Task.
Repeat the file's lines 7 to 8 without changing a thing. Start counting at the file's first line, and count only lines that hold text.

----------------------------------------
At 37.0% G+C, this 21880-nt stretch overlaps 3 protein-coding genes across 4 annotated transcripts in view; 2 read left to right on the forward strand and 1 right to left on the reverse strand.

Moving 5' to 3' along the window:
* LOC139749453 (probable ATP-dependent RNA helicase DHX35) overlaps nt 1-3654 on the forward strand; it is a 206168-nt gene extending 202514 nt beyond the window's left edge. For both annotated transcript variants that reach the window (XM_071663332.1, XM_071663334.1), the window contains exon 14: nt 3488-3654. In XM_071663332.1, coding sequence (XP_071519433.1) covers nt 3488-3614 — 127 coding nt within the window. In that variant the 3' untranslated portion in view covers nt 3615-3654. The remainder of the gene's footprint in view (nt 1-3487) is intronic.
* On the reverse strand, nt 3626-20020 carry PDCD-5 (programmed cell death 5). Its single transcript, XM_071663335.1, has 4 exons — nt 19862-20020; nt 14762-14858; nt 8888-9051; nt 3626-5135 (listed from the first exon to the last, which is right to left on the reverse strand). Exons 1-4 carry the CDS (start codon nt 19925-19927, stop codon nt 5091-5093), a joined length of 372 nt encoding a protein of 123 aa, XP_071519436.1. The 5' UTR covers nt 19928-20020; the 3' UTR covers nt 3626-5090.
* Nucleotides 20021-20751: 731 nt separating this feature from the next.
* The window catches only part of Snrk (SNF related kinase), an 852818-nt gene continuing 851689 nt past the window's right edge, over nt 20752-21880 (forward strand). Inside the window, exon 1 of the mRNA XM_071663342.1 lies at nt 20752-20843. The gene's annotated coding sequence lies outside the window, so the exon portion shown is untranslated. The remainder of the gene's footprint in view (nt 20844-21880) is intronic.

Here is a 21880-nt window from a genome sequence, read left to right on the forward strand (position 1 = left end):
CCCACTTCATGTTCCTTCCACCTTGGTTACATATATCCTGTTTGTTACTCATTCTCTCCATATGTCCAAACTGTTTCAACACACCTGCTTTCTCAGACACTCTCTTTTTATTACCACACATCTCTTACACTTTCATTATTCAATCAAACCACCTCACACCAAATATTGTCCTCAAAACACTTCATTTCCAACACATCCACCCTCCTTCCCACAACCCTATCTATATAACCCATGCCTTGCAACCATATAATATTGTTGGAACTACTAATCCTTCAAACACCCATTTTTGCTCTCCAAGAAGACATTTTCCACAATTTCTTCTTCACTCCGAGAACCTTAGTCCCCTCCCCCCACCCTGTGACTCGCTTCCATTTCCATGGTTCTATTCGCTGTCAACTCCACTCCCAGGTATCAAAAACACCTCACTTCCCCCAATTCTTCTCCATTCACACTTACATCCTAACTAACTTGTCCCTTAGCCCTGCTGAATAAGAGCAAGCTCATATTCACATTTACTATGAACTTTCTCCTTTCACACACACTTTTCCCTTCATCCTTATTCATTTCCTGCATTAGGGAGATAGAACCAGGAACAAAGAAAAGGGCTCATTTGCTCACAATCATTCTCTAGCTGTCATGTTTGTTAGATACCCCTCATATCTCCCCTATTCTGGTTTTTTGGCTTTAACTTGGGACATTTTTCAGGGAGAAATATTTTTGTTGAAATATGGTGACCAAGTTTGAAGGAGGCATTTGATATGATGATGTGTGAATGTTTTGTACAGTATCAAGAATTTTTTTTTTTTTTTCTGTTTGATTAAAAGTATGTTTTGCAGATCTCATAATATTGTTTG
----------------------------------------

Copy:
Here is a 21880-nt window from a genome sequence, read left to right on the forward strand (position 1 = left end):
CCCACTTCATGTTCCTTCCACCTTGGTTACATATATCCTGTTTGTTACTCATTCTCTCCATATGTCCAAACTGTTTCAACACACCTGCTTTCTCAGACACTCTCTTTTTATTACCACACATCTCTTACACTTTCATTATTCAATCAAACCACCTCACACCAAATATTGTCCTCAAAACACTTCATTTCCAACACATCCACCCTCCTTCCCACAACCCTATCTATATAACCCATGCCTTGCAACCATATAATATTGTTGGAACTACTAATCCTTCAAACACCCATTTTTGCTCTCCAAGAAGACATTTTCCACAATTTCTTCTTCACTCCGAGAACCTTAGTCCCCTCCCCCCACCCTGTGACTCGCTTCCATTTCCATGGTTCTATTCGCTGTCAACTCCACTCCCAGGTATCAAAAACACCTCACTTCCCCCAATTCTTCTCCATTCACACTTACATCCTAACTAACTTGTCCCTTAGCCCTGCTGAATAAGAGCAAGCTCATATTCACATTTACTATGAACTTTCTCCTTTCACACACACTTTTCCCTTCATCCTTATTCATTTCCTGCATTAGGGAGATAGAACCAGGAACAAAGAAAAGGGCTCATTTGCTCACAATCATTCTCTAGCTGTCATGTTTGTTAGATACCCCTCATATCTCCCCTATTCTGGTTTTTTGGCTTTAACTTGGGACATTTTTCAGGGAGAAATATTTTTGTTGAAATATGGTGACCAAGTTTGAAGGAGGCATTTGATATGATGATGTGTGAATGTTTTGTACAGTATCAAGAATTTTTTTTTTTTTTTCTGTTTGATTAAAAGTATGTTTTGCAGATCTCATAATATTGTTTG